Another spectacular wedding, this time in Ottawa: my son Forrest Pass married Manon Labelle yesterday in a beautiful ceremony by a lay chaplain of the First Unitarian Congregation. Every detail was lovely.
Here are Forrest and Manon saying their vows (our Brendan is a groomsman!):
And here is Angelica reading The Good Morrow by John Donne.
I spent the morning finishing the salmon quilt top. In June I batiked fish onto cotton squares, applied a shibori pattern with thread, and then dyed the squares in indigo. Not really with a plan in mind, I submerged the remains of the old cotton sheet I’d cut the squares from in the bucket of indigo dye and left it for a few days. I was surprised and delighted with the marbled pale blue results. So I cut squares out of that cloth and alternated fish blocks with squares of marbled blue. I used 4″ strips of deep red cotton between the rows and then framed the whole thing with 6″ sashing of the same red cotton. I’m really happy with this top and look forward to sandwiching organic cotton batting between it and a backing I haven’t yet decided on, basting it all together, and then beginning the actual hand-quilting, which is probably my favourite part.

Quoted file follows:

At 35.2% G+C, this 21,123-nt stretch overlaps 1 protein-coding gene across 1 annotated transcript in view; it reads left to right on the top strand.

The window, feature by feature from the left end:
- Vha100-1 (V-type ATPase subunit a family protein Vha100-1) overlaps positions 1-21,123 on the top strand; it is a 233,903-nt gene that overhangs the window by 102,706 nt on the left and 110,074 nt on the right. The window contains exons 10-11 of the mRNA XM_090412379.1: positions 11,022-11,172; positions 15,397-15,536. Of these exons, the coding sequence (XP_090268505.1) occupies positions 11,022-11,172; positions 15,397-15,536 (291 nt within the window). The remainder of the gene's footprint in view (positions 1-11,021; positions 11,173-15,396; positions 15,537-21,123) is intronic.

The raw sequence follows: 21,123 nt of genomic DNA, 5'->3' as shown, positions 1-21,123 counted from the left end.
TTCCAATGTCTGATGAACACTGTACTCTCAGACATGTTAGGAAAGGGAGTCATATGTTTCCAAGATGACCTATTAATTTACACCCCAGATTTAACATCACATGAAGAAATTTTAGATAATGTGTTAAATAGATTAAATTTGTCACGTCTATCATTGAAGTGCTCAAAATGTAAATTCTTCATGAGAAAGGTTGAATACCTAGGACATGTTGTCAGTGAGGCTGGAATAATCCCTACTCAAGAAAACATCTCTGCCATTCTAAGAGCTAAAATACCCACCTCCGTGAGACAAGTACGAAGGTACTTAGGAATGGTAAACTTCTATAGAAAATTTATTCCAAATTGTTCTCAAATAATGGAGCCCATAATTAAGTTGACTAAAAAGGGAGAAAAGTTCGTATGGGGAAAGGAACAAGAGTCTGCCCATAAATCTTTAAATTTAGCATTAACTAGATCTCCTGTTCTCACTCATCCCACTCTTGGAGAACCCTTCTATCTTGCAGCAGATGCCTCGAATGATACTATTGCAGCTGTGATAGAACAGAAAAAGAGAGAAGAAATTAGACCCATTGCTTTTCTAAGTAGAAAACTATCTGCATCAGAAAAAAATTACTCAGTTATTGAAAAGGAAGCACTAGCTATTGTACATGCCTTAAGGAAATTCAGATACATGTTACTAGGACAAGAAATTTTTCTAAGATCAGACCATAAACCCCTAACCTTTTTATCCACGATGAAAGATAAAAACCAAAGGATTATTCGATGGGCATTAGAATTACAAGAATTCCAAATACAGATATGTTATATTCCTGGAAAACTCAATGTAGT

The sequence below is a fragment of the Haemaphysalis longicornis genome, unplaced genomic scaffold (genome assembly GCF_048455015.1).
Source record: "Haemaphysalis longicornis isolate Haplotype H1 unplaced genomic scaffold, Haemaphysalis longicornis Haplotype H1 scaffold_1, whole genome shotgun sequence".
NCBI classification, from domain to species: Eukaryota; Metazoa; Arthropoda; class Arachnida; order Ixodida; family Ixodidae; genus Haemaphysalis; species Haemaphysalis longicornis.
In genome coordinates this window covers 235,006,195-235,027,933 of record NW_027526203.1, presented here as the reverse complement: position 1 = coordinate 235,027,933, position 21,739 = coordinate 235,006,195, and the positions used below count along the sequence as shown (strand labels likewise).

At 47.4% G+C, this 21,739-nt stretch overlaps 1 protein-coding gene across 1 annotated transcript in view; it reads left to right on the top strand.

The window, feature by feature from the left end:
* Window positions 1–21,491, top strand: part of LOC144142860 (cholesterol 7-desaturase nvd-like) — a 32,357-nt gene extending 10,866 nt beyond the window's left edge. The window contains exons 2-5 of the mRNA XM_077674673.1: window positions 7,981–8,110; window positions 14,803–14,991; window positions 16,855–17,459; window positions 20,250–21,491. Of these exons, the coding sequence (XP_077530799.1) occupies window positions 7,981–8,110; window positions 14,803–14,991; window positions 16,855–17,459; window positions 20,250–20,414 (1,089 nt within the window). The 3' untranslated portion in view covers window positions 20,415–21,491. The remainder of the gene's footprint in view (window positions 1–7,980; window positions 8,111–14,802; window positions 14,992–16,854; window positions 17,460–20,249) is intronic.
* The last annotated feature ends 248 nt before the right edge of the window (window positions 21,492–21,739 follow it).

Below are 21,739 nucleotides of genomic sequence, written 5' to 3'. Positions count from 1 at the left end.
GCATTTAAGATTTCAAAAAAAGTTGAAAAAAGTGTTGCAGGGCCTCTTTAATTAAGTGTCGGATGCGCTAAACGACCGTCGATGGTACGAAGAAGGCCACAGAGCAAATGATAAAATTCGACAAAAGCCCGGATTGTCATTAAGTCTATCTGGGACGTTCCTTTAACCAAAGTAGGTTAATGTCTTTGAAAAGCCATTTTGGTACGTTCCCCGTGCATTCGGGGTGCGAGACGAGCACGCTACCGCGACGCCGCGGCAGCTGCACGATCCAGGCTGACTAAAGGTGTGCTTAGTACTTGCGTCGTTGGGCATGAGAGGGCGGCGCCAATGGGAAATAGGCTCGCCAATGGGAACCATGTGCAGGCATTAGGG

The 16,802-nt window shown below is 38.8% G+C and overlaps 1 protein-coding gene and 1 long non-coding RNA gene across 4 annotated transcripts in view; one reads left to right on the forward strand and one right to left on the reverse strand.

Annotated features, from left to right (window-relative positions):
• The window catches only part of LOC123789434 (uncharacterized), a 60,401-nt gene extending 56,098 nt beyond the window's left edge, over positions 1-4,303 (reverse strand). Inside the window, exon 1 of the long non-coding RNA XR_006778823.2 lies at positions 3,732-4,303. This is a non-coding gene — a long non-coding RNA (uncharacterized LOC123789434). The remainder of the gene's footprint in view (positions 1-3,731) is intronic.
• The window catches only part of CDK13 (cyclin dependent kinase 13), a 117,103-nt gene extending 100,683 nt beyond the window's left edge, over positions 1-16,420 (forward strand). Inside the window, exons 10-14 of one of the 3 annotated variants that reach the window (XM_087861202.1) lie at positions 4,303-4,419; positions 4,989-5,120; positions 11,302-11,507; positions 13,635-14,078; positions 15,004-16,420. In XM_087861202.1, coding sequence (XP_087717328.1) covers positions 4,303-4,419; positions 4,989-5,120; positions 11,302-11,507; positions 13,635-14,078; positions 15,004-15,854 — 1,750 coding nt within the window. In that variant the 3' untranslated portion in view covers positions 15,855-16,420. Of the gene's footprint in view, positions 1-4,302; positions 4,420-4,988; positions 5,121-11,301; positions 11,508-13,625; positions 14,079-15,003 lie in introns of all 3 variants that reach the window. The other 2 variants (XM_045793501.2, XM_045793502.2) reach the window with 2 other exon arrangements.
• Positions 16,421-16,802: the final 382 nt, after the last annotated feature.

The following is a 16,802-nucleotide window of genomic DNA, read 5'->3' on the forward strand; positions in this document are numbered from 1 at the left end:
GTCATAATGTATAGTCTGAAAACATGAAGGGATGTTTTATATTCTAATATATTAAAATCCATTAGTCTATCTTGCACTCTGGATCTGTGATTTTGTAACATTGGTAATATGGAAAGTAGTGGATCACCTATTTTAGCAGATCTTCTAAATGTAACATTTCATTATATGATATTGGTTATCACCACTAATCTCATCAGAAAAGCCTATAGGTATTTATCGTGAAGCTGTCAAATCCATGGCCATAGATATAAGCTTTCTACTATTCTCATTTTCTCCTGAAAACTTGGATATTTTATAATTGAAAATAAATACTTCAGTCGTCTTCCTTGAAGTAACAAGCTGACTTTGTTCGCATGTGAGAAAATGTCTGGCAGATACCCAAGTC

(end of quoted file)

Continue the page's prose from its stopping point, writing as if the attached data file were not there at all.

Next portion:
Here’s a photograph of the top hanging on the clothes line. The colours aren’t quite right. The indigo is deeper and the paler marbled squares are richer. But this gives the idea and I’ll add progress reports as I go along.
I looked out just now and saw their chair by my bedroom window, in rain. Part of the patio set they won from a radio show, made of dark green webbing with textured green cushions. We brought it back from their apartment after my mother died and it’s the one my husband sits on when we have coffee on the upper deck, the deck that surrounds three sides of our second-storey bedroom and his study and our bathroom. Three sides of weather and tree tops and the mountain. Usually the chair is over by John’s study but a few days ago I moved it to the small area in front of the sunroom door where the dog rose climbs around the bedroom window, along with trumpet vine, wisteria, and deep pink honeysuckle. The sun travels lower on its trajectory from east to west, from Hallowell to beyond Texada each September day, filtered more densely through Douglas firs than even a week ago; in high summer it passes directly overhead, clear of trees, from its rising at 8 until its setting at least 12 hours later. I moved it to take advantage of the pocket of sun by the door.